The Time Has Come For The Ballot
Stop Yelling At Each Other And Vote
by William Legault
Tomorrow at 7 A.M. the polls will open for the 2019 Salem preliminary election. In a town where everybody has an opinion whether it be educated or not, this is where the rubber meets the road. There are two questions, each equally important that will be answered once the ballots are counted tomorrow night.
Who will be eliminated? If you are here looking for me to predict who will be on the bottom of the ballot, read no more. I am not a political Nostradamus. The future is as unknown to me as anyone else. Yes I have my thoughts on the matter. It serves no productive purpose however, for me too personally try to influence votes except to massage my own ego. I have no desire to do so, and resent when I see elected officials or other public figures do it. If you want my thoughts on this speak to me personally.
The one thing that I will say is that beyond the four open seats, one in the at-large race, and one each in Ward 3 and Ward 6, and one in the school committee race it is entirely possible that more change could be coming. Incumbents in the city wide council field have not been running all that strongly in the last few election cycles. This I know on a personal level. Some of the challengers have worked very hard the old school way by knocking on doors and using mailings. But they have also been very visible on social media. Knocking off an incumbent in the preliminary is probably not in the cards. If it happens it will have to wait for the November general election.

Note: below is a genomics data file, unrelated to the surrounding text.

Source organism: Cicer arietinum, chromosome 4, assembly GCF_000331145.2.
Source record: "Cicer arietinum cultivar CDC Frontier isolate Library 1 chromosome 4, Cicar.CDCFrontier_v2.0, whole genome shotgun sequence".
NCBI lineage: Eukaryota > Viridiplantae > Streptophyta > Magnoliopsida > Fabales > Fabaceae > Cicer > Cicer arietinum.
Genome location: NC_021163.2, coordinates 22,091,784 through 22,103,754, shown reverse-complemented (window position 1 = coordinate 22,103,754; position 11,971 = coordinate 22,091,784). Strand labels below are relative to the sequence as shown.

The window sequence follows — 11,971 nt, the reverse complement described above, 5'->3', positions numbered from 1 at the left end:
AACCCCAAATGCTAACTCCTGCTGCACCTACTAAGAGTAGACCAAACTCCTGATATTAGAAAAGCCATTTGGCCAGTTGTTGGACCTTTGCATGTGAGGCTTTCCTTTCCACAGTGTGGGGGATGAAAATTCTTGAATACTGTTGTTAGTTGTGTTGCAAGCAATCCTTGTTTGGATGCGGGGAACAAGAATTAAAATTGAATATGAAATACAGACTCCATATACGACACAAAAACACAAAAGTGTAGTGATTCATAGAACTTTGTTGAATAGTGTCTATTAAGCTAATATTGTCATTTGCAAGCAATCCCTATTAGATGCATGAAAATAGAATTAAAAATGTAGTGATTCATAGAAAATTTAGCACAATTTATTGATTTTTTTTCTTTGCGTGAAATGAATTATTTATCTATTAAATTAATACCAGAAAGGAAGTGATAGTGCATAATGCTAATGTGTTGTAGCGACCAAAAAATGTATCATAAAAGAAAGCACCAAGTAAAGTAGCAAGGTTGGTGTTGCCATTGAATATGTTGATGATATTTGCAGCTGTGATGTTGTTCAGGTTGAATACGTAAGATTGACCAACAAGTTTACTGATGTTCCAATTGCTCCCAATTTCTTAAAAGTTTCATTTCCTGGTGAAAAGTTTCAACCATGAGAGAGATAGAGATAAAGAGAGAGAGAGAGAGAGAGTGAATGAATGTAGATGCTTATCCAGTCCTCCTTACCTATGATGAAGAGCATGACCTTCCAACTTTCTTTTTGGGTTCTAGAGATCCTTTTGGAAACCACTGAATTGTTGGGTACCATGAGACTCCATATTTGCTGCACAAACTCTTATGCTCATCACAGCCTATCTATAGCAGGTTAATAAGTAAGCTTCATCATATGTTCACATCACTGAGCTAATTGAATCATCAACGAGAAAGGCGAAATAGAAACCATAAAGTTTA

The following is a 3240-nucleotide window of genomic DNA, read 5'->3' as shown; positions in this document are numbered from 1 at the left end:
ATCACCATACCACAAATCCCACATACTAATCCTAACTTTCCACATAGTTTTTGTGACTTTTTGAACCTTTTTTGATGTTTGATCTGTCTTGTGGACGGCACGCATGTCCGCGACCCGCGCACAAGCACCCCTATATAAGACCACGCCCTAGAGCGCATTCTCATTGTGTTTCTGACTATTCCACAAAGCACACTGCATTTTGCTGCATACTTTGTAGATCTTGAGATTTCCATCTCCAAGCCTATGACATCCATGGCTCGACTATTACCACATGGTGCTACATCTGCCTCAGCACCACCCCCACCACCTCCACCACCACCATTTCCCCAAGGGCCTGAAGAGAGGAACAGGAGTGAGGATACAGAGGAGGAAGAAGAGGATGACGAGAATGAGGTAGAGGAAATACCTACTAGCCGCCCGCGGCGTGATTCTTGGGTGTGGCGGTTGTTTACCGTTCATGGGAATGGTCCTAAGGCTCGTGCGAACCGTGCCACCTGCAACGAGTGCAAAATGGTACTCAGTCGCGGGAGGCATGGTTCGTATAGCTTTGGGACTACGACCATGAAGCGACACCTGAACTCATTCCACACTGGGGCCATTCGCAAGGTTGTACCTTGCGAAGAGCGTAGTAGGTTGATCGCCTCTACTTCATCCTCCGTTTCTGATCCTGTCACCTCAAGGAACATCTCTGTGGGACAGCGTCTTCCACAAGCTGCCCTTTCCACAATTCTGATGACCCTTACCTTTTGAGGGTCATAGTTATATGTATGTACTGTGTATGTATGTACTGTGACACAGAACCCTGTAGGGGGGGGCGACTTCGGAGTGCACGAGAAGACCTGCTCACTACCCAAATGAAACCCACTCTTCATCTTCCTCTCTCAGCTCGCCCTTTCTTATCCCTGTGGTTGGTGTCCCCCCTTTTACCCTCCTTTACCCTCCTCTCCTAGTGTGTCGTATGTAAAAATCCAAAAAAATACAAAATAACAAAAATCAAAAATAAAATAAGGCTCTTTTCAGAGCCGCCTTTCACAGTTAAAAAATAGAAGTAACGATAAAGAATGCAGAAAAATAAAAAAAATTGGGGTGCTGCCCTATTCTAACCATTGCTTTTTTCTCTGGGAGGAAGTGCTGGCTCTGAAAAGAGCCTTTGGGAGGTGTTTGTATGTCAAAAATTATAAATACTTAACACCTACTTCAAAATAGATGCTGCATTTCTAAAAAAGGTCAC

The more important question is how many voters will turn out. My guess is that when the smoke clears tomorrow night, there will still be more opinions out there than votes. After all Salem seldom turns out many voters in preliminary elections, especially when the ballot doesn’t include a mayoral, state level, or national election. Many of the various angry characters who are out there on both sides of Salem divide, those who excrete venomous bile from their fingertips as they opine on Facebook will not turn out. It’s just too difficult to arrange their day to allow for the ten minutes it takes to vote.
That aside. All elections are important. None more the other. To vote is to give yourself a voice in how Salem is run. If you go into the voting booth with anger in your heart, slow down and take a minute to breathe. We’ve been watching an angry city council work for the last two years and its not been pretty. The vindictive politics of anger have never, do not now, and will never serve the public well. Vote your candidate, but do it with a good heart and a clear mind.
There were more opportunities for voters to get to know candidates this year than at any other time in recent memory. The Salem News ran their regular candidate profiles last week. We here at Salem Digest posed questions to all of the candidates. 16 of them were nice enough to respond and so far almost 2,000 people have seen their answers. Three neighborhood associations and the League of Women Voters held candidate forums or debates. The Rainbow Times taped and posted live interviews with candidates. Salem Access Television did their usual yeoman’s work in making those forums accessible to you. There is no excuse for any Salem voter to be unaware of who a candidate is, or where that candidate stands on the issues.
Get out there tomorrow and vote. Vote for your candidate. Vote to have a voice. Vote so that we all have a voice.